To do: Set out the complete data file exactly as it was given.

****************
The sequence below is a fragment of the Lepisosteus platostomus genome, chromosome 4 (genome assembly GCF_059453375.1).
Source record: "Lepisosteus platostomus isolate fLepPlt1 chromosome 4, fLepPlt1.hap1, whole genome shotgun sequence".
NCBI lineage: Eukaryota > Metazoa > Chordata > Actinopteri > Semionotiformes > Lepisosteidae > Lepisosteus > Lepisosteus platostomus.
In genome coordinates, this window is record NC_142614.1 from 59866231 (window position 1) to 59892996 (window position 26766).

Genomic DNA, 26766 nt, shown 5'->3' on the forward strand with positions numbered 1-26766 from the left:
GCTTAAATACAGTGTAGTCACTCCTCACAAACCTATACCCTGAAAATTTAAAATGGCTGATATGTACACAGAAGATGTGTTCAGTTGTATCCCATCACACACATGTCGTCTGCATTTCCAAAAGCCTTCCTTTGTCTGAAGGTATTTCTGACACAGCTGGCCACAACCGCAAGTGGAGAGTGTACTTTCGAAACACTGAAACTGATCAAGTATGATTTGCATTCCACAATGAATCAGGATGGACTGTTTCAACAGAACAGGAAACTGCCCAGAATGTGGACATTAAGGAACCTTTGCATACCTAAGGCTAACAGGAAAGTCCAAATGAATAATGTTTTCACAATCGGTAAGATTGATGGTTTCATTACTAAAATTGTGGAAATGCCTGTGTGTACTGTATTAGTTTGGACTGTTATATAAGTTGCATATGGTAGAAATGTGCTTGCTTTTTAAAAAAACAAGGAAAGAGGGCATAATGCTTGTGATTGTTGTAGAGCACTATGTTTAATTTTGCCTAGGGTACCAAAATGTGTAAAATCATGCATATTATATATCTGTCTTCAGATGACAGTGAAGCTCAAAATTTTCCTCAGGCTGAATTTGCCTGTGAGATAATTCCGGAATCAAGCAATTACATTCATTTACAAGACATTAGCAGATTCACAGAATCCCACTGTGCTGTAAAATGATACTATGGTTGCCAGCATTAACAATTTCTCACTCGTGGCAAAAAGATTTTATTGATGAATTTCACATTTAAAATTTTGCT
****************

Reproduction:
The sequence below is a fragment of the Lepisosteus platostomus genome, chromosome 4 (genome assembly GCF_059453375.1).
Source record: "Lepisosteus platostomus isolate fLepPlt1 chromosome 4, fLepPlt1.hap1, whole genome shotgun sequence".
NCBI lineage: Eukaryota > Metazoa > Chordata > Actinopteri > Semionotiformes > Lepisosteidae > Lepisosteus > Lepisosteus platostomus.
In genome coordinates, this window is record NC_142614.1 from 59866231 (window position 1) to 59892996 (window position 26766).

Genomic DNA, 26766 nt, shown 5'->3' on the forward strand with positions numbered 1-26766 from the left:
GCTTAAATACAGTGTAGTCACTCCTCACAAACCTATACCCTGAAAATTTAAAATGGCTGATATGTACACAGAAGATGTGTTCAGTTGTATCCCATCACACACATGTCGTCTGCATTTCCAAAAGCCTTCCTTTGTCTGAAGGTATTTCTGACACAGCTGGCCACAACCGCAAGTGGAGAGTGTACTTTCGAAACACTGAAACTGATCAAGTATGATTTGCATTCCACAATGAATCAGGATGGACTGTTTCAACAGAACAGGAAACTGCCCAGAATGTGGACATTAAGGAACCTTTGCATACCTAAGGCTAACAGGAAAGTCCAAATGAATAATGTTTTCACAATCGGTAAGATTGATGGTTTCATTACTAAAATTGTGGAAATGCCTGTGTGTACTGTATTAGTTTGGACTGTTATATAAGTTGCATATGGTAGAAATGTGCTTGCTTTTTAAAAAAACAAGGAAAGAGGGCATAATGCTTGTGATTGTTGTAGAGCACTATGTTTAATTTTGCCTAGGGTACCAAAATGTGTAAAATCATGCATATTATATATCTGTCTTCAGATGACAGTGAAGCTCAAAATTTTCCTCAGGCTGAATTTGCCTGTGAGATAATTCCGGAATCAAGCAATTACATTCATTTACAAGACATTAGCAGATTCACAGAATCCCACTGTGCTGTAAAATGATACTATGGTTGCCAGCATTAACAATTTCTCACTCGTGGCAAAAAGATTTTATTGATGAATTTCACATTTAAAATTTTGCT